Williams-Sonoma (WSM) ($59.24, up 1.7% YTD): Analysts expect the home-products retailer to report earnings of $1.35 a share after the closing bell on Wednesday.

The stock slipped below its 200-day SMA at $56.42 on Jan. 15, and then moved back above it on Feb. 26 to a 2014 intraday high at $59.99 on Monday. The weekly chart is positive with its five-week MMA at $57.28. Monthly and weekly value levels are $57.96 and $53.99 with a quarterly pivot at $59.36 and semiannual risky levels at $65.15 and $65.73.

Crunching the Numbers with Richard Suttmeier

There are five columns with moving average titles: Five-Week Modified Moving Average, 21-Day Simple Moving Average, 50-Day Simple Moving Average, 200-Day Simple Moving Average and the 200-Week Simple Moving Average.

The column labeled 12x3x3 Weekly Slow Stochastics shows the pattern on each weekly chart with readings from Oversold, Rising, Overbought, Declining or Flat.

Interpretations: (stocks below a moving average listed in Red are below that moving average)

Five-Week Modified Moving Average (MMA) is one of two indicators that define whether or not a weekly chart profile is positive, neutral or negative. The other is the status of the 12x3x3 weekly slow stochastic.

A stock with a positive technical rating is above its five-week MMA with rising or overbought stochastics.

A stock with a negative technical rating is below its five-week MMA with declining or oversold stochastics.

A stock with a neutral technical rating has a profile that is not positive or negative.

The 200-Week Simple Moving Average (SMA) is considered a long-term technical support or resistance and as a "reversion to the mean" over a rolling three to five year horizon. (even Apple declined to its 200-week SMA in June 2013)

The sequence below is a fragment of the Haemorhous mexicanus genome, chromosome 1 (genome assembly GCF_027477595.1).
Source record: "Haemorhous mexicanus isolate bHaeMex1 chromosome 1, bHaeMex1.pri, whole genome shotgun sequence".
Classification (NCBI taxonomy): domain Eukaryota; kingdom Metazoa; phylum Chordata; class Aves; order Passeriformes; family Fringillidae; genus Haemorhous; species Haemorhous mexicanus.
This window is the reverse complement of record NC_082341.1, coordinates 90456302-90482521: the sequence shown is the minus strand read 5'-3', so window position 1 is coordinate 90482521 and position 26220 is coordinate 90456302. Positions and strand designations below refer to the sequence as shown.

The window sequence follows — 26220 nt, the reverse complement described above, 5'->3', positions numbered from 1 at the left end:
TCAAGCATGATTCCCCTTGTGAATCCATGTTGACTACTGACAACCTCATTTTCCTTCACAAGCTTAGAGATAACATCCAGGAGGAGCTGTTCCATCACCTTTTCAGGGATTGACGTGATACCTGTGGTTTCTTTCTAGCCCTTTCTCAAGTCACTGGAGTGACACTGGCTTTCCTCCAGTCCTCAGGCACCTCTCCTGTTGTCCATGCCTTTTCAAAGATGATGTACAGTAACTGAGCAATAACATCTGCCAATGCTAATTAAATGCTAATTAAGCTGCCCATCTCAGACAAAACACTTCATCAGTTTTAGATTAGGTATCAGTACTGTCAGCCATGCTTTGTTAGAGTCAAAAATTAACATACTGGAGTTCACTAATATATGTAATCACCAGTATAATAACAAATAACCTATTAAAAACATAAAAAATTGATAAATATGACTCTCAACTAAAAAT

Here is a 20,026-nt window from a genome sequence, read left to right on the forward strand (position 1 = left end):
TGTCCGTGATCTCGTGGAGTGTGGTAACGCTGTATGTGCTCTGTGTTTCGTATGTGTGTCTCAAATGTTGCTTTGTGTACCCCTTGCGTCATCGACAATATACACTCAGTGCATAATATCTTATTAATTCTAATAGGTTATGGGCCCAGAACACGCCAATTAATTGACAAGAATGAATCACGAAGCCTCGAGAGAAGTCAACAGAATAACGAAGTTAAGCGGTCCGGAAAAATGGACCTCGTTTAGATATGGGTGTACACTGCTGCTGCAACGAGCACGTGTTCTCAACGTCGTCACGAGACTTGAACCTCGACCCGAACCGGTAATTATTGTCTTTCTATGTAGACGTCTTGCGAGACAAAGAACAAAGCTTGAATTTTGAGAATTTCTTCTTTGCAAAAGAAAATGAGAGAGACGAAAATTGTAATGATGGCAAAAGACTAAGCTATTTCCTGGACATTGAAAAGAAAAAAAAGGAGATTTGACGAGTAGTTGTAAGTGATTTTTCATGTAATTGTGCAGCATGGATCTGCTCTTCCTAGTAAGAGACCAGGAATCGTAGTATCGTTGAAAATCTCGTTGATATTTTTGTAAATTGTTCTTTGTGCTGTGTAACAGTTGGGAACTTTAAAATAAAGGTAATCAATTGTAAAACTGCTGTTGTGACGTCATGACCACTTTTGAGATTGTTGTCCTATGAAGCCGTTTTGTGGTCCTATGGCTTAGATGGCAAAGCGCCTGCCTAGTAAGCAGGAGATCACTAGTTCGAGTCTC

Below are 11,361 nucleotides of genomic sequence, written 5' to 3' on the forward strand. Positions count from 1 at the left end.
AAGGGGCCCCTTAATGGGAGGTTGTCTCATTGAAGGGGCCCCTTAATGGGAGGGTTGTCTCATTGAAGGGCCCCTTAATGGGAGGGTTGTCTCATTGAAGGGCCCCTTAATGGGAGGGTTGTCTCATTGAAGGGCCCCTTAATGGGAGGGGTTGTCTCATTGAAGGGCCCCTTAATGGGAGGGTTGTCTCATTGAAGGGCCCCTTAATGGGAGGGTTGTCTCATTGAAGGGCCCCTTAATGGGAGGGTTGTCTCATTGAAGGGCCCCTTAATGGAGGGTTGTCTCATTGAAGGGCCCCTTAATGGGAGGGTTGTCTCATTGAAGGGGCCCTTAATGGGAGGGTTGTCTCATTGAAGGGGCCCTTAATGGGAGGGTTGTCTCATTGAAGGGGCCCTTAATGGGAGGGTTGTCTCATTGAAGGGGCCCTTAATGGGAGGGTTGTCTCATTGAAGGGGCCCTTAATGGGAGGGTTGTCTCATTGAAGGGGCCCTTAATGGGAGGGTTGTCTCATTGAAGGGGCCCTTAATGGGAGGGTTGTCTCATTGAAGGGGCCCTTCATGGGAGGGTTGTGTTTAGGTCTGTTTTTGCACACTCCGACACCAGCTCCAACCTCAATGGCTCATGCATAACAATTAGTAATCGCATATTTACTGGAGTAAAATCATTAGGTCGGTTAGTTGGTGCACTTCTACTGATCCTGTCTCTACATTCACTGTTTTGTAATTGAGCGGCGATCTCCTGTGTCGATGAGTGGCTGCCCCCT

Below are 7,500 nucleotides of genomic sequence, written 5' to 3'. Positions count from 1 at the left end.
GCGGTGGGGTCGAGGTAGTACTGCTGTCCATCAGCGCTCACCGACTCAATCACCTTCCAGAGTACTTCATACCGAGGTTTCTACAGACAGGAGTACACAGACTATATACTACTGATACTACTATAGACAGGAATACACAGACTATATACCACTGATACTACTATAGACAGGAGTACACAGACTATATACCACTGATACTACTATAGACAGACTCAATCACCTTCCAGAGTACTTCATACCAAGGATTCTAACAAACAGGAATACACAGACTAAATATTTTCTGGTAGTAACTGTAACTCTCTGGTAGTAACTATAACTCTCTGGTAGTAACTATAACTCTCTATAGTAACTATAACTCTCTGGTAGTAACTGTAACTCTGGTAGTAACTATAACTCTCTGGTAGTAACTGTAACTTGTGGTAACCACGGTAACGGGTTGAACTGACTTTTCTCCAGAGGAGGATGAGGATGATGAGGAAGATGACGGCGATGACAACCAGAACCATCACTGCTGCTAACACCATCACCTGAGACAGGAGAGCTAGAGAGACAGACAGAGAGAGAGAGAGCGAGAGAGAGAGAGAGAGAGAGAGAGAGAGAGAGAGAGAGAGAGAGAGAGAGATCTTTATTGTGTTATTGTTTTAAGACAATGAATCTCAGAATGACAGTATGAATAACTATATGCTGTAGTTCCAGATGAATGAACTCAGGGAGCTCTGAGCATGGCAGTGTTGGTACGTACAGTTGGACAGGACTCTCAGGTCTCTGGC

The 21-Day Simple Moving Average is a short-term technical support or resistance used by many hedge fund traders to adjust positions. A stock above its 21-day SMA will likely move higher over a rolling three to five day horizon and vice versa.

The 50-Day Simple Moving Average is also a technical support or resistance used by many strategists and commentators in financial TV.

The 200-Day Simple Moving Average is another technical support or resistance and I consider this level as a shorter-term "reversion to the mean" over a rolling six to 12 month horizon. (even Apple tested or crossed its 200-day SMA in nine of the last 10 years)

Value Levels, Pivots and Risky Levels are calculated based upon the last nine weekly closes (W), nine monthly closes (M), nine quarterly closes (Q), nine semiannual closes (S) and nine annual closes (A). I have one column for pivots, which is a magnet for the period shown. The columns to the left of the pivots are first and second value levels. The columns to the right of the pivots are first and second risky levels.

Investors who wish to buy a stock should use a good-until-canceled GTC limit order to buy weakness to a value level. Investors who want to sell a stock should use a GTC limit order to sell strength to a risky level.

At the time of publication the author held no positions in any of the stocks mentioned.

Follow @Suttmeier

This article represents the opinion of a contributor and not necessarily that of TheStreet or its editorial staff

Richard Suttmeier is the chief market strategist at ValuEngine.com. He has been a professional in the U.S. Capital Markets since 1972, transferring his engineering skills to the trading and investment world.

Suttmeier has an engineering degree from Georgia Tech and a Master of Science degree from Brooklyn Poly. He began his career in the financial services industry in 1972 trading U.S. Treasury securities in the primary dealer community. He became the first long bond trader for Bache in 1978, and formed the Government Bond Department at LF Rothschild in 1981, helping establish that firm as a primary dealer in 1986. This experience gives him the insights to be an expert on monetary policy, which he features in his newsletters, and market commentary.

Suttmeier's industry licenses include, Series 7 and Registered Principal (Series 24). He has been the Chief Market Strategist for ValuEngine.com since 2008 and often appears on financial TV.

Click here for details on Suttmeier's "Buy and Trade" investment strategy.

Richard Suttmeier can be reached at RSuttmeier@Gmail.com